What you have made reminds me of eiderdowns, which were pouffy quilts like duvets but all in one. My grandmother used them. I think your quilts are lovely and go back to the roots of it all. With any crafting you can do just what you want. Including of course what I personally don't like. Quilters can be very intimidating with all the rules.

Thank you Alicia for all your writing and beautiful pictures. Thanks for taking me around your home and special places. I've popped onto your blog for years now for the pics and the words and the lovely visit to another hemisphere and city.
This latest post made me so happy. It describes the way I quilt - no patience for exact craft work in embroidery or knitting or crochet or cutting and measuring. For years though, I've relished hunting op shops for material, sorting & washing it, playing with colours and the fun of finally all the stuff just falling beautifully into place.
It's summer here and so it's washing and sun-drying time. I'm even trying some dyes from plants I grew last year. So good to think of you and your scraps sewing away through the northern winter.

I love this- I am a very basic sewer but I feel like this is a quilt I could make. I would love to see part of it on youtube. Are you sewing it on to the duvet or is it lose like a duvet cover?

Oh my goodness, these are beautiful! Looks so cozy and lovely! The only quilts I made are the ones from the kits you sell. I have never learned to make anything else. I feel intimidated by the whole process. You are a great inspiration Alicia!!

This is what I think of when I think of a quilt: scraps of all sorts of fabric of various sizes sewn together to form the quilt top. This is lovely, Alicia.

Wow! Great picture of the three of you! I loved the story of how you were inspired to start quilting.

Hi Alicia,
Oh this is just so inspiring and encouraging, thank you! It's the way I like to make quilts, just simple shapes sewn together....I recently started to use a duvet cover as the backing for a top, preferably from a thrift shop! Much cheaper than the "real" quilting fabric...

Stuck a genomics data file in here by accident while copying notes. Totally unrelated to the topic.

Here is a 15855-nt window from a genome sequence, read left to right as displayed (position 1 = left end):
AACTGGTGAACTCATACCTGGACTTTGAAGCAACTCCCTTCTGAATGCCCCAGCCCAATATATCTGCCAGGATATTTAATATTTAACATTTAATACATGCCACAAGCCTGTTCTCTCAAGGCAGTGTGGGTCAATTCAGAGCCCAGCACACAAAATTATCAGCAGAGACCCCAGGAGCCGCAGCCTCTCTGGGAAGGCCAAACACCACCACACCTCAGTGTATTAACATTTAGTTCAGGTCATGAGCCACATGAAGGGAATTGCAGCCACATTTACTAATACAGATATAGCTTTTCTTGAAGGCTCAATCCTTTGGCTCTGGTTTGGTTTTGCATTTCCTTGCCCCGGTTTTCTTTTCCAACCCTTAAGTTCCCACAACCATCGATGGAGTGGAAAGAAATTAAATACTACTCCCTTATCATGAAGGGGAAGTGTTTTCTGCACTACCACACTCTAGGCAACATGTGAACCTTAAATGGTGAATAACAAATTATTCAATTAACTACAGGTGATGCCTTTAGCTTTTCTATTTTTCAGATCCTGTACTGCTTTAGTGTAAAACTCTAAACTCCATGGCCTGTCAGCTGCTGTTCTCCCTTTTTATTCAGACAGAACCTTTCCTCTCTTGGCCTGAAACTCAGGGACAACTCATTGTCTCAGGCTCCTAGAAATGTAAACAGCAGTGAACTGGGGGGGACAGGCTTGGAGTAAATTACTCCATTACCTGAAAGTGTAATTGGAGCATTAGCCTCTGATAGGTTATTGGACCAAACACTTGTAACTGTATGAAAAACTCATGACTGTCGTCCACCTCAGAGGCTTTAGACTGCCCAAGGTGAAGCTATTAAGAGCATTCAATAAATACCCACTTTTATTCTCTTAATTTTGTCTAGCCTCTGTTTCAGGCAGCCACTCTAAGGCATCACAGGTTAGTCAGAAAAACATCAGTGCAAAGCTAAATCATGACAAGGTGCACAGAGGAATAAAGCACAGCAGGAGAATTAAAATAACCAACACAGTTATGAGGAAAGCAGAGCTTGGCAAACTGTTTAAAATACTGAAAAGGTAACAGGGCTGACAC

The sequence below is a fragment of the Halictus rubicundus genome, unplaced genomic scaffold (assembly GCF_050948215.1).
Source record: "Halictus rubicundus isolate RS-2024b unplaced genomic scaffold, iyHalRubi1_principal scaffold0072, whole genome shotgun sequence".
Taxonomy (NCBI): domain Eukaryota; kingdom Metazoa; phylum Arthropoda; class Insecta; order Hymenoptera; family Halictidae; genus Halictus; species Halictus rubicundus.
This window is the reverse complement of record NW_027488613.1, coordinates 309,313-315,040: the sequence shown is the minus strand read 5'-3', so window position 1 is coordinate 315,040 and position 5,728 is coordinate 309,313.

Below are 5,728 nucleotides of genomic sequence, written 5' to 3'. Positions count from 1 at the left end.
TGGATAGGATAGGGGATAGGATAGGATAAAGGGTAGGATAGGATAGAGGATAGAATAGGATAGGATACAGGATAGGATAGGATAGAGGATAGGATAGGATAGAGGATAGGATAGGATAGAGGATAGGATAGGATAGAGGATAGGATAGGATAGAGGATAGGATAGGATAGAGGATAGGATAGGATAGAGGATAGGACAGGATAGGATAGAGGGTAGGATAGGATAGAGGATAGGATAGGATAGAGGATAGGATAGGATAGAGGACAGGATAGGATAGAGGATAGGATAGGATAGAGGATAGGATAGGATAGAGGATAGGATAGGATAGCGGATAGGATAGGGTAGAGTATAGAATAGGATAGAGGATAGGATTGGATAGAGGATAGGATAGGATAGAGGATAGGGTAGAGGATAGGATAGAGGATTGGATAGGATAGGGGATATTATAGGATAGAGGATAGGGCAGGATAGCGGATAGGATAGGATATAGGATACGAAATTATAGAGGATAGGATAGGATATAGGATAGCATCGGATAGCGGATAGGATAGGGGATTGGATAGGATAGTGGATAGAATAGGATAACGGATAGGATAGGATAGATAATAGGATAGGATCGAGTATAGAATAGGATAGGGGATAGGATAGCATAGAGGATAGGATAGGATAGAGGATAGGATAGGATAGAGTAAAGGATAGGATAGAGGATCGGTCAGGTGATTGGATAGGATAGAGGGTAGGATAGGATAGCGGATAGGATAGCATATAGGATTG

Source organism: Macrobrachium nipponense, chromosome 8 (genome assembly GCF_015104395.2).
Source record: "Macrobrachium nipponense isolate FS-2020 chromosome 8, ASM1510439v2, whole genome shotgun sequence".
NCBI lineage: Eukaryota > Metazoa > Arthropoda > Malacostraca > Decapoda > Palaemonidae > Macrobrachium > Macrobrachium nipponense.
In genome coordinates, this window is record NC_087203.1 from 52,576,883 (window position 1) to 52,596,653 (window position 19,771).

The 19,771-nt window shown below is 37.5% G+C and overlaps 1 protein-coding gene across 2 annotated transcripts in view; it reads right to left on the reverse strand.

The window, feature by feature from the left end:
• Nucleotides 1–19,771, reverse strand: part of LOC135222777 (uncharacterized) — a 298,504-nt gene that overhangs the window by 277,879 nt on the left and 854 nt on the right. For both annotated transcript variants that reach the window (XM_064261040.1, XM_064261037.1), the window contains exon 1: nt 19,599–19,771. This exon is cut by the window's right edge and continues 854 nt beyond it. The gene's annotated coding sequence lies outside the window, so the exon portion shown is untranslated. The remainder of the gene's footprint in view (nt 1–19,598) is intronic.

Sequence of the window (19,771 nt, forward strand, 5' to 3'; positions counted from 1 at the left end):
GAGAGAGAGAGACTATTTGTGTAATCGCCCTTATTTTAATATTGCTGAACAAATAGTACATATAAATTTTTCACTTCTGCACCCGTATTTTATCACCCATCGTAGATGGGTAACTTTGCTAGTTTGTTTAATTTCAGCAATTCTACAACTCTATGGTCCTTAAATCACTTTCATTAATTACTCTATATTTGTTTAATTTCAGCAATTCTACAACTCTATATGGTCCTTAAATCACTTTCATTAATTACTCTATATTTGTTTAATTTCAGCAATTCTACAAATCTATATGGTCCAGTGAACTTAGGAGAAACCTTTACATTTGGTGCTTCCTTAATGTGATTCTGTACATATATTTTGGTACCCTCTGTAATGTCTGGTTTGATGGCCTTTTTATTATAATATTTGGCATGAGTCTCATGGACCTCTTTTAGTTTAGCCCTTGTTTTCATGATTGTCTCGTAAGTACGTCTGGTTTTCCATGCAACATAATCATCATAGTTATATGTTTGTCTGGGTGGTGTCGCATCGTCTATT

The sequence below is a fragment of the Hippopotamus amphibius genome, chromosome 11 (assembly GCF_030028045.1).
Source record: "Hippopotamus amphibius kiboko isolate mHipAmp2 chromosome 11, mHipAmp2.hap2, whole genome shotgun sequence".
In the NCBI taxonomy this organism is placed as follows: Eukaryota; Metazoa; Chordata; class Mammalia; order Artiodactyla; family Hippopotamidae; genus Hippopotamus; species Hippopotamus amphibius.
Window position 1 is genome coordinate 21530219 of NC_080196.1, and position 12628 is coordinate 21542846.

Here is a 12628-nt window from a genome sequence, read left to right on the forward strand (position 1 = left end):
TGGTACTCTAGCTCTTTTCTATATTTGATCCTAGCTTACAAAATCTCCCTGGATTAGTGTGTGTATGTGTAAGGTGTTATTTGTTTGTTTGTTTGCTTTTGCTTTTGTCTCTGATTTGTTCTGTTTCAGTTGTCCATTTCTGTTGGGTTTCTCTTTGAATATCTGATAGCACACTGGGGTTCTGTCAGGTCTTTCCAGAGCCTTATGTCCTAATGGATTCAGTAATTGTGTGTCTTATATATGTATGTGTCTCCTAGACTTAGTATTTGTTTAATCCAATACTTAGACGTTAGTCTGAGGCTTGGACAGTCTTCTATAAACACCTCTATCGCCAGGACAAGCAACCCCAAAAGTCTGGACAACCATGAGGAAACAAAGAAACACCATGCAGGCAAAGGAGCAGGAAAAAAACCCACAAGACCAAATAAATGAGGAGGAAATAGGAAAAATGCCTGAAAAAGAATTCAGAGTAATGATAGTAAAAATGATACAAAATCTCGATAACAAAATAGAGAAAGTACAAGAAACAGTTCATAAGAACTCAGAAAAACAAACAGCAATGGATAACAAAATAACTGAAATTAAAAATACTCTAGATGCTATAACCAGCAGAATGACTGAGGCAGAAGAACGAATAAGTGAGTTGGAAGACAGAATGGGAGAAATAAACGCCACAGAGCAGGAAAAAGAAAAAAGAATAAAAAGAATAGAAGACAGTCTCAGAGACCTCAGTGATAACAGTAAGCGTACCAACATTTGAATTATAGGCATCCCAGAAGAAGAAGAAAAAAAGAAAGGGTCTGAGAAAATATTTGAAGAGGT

I have just finished 2 tops for our boys ( young men, haha) and used little shirts they used to wear...I'm sure you have thought of using clothes that Amelia used to wear....
Anyway, I LOVE reading about your life, what you do etc, and send warm wishes to you and your family, from Holland...
Take care and stay safe!

Really lovely.

And I completely agree with Sara’s comment about people taking beautiful fabrics and cutting them into tiny pieces, and it being an exercise in geometry. I’ve always wanted to quilt, but the rules and the amount of kit that you need to buy puts me off entirely! And now I see that that’s not even really necessary. I’m still not sure I’m going to make one, but I feel that maybe I *could.*

Hi Alicia,
I don't get how you tie your comforter with the fabric!
I am so excited about that, I was really looking for a solution for a fluffy quilt, I did one (that is awfully flat) it is beautiful because I used all kinds of scraps but it really is not fluffy... nobody uses it...
So Thank you for the inspiration... and for the solution!! I am so thankful if you could explain the tying way. Hello from this side of the ocean.

Thank you so much for the inspiration! Can I ask about the back and ‘tying’ please, what does that mean exactly? You’ve got your quilt front (or top) but how do you then make that it into the finished object? Sorry if that’s a really thick question!x

This is such a lovely read when I first wake up. And I’m sitting under one of the quilts I made from one of your kits while I read it. I have always loved the fabrics and colors you chose. Such a beautiful quilt and post! I extra love the last photo.

Oh my word - you've done such a lovely job! Truly - you have an eye for this stuff!! :) Your colors are perfect together and I love how you alternated stars with pretty little rectangles. And the POUF! SWOON!!